When my entourage dropped me off, I cried. The minute we got on campus, I was struck by the beauty, but I had a ball of fear in the pit of my stomach. I wasn’t so sure I could do it anymore. It seemed all too real. My dad encouraged me and I stepped out of the SUV with still-watery eyes, but a determination to put my best foot forward and work hard. Upon signing in, the counselors, current Northwestern students, were so nice that I immediately felt at ease. What’s more, after moving my things into my room and saying goodbye to my people, I decided to stop being a scaredy-cat and go to meet some of the other students. It was great; everyone was so nice and seemed genuinely excited to be there.

The introduction weekend was fun, and I loved getting to know who I would be spending the next five weeks of my summer with. In fact, because we had just spent 48 hours together nonstop, I felt extremely comfortable with the people around me. But, very soon, the serious stuff came too. After completing placement exams and beginning the classes I would be taking during the program, the next five weeks were tough academically to say the least. So many times, I questioned if I was good enough or smart enough, and I marveled at the ease and the grace with which my peers faced the difficult science and math classes we were taking. It wasn’t until later that I realized it was tough for everyone, but in different ways.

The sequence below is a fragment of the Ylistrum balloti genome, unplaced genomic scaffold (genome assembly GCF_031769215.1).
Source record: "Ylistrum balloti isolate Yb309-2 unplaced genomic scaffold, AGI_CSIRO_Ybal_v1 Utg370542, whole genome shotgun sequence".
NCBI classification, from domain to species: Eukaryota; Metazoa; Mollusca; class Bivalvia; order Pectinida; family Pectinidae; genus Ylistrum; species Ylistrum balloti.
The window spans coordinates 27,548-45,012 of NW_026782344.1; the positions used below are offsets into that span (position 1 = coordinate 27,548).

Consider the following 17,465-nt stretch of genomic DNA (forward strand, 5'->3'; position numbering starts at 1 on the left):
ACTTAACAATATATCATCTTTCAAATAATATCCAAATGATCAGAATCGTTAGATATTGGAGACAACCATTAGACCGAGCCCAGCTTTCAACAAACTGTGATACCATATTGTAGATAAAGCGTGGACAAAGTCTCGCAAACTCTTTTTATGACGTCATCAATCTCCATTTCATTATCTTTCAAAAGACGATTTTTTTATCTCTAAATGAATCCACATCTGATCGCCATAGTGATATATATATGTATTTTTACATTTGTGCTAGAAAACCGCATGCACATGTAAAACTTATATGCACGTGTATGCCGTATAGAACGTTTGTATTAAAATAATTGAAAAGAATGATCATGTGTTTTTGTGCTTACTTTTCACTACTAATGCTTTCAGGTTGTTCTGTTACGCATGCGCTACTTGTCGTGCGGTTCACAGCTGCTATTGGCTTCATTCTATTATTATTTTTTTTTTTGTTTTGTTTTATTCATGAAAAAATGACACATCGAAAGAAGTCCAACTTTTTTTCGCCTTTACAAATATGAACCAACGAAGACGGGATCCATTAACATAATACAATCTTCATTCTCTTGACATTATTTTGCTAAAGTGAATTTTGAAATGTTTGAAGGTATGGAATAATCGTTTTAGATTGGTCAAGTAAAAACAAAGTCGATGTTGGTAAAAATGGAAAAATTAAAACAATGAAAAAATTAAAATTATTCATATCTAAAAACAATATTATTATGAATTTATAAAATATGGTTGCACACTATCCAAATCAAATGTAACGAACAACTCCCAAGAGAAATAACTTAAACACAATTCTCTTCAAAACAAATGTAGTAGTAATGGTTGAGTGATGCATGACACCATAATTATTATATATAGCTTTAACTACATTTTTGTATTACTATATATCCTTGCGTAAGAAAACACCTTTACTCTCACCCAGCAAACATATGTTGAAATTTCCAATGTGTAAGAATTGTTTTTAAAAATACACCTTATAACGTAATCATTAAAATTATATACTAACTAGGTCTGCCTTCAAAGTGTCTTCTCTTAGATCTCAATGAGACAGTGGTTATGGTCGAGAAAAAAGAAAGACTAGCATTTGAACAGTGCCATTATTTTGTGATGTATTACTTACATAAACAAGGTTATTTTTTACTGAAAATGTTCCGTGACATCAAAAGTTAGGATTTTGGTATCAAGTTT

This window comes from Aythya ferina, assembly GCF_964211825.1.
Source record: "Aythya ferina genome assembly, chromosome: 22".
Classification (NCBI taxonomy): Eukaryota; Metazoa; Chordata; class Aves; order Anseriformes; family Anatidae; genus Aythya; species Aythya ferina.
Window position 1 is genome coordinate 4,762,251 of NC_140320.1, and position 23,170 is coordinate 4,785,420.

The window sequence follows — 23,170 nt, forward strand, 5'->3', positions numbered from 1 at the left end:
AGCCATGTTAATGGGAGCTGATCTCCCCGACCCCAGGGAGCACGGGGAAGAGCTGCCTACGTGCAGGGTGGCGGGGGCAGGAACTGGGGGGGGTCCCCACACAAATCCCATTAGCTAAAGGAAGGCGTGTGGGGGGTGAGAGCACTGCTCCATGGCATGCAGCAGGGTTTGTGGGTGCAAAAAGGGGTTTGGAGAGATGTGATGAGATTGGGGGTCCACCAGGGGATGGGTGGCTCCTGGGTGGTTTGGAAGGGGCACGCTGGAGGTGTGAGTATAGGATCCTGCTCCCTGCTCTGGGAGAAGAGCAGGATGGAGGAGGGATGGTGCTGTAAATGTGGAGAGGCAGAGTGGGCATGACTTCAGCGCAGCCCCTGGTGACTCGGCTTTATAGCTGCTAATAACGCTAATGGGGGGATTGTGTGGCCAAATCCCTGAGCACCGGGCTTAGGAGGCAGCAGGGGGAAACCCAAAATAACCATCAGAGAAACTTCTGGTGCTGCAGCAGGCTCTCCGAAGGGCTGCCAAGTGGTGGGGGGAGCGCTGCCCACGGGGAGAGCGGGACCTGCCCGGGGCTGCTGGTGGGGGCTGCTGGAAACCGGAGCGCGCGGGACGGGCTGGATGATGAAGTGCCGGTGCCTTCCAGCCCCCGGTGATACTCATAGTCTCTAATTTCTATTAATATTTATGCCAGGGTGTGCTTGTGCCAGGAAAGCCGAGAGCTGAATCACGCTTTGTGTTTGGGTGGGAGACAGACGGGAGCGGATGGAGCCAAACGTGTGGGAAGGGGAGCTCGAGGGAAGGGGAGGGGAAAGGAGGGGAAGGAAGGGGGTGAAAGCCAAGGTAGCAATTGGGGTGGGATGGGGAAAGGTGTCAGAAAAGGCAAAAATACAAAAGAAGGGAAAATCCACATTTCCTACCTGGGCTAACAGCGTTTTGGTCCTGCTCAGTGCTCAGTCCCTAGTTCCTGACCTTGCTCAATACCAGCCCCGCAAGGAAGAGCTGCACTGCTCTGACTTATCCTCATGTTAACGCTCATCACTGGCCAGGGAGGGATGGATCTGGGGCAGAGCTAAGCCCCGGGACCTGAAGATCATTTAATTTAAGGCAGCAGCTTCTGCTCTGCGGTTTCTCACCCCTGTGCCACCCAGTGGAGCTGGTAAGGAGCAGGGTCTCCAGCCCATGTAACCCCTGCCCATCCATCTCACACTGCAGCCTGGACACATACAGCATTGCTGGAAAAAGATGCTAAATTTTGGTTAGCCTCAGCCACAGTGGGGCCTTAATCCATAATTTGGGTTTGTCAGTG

Though difficult, it was an invaluable experience. I learned what it meant to successfully manage my time (which I am still learning), to complete the work of a full university course load and still find a way to enjoy life. I learned what to expect from classes, how to approach professors and TAs, and how to figure out what worked for me in terms of learning. I made some amazing friends, many of which are still among my closest today, and gained a community that was so important during my time at Northwestern. I got onto campus early, learned my way around, and connected with awesome faculty, staff, and alumni, all before Wildcat Welcome (Northwestern’s new student orientation week) even started. And I got to have fun and see what Evanston and Chicago had to offer, both at the events held by my program and by exploring on my own.

Participating in a summer pre-orientation program (like Bio/ChemEXCEL, the one I did) is a great way to get your feet wet before jumping into Northwestern. Each is different and there are enough to find one that fits you and your interests. I would definitely encourage incoming students to consider a summer pre-orientation program. Even though you’ll have a great experience no matter what you choose to do, as someone who has gone through one, I can attest to it as a strategic and beneficial choice in my Northwestern career.

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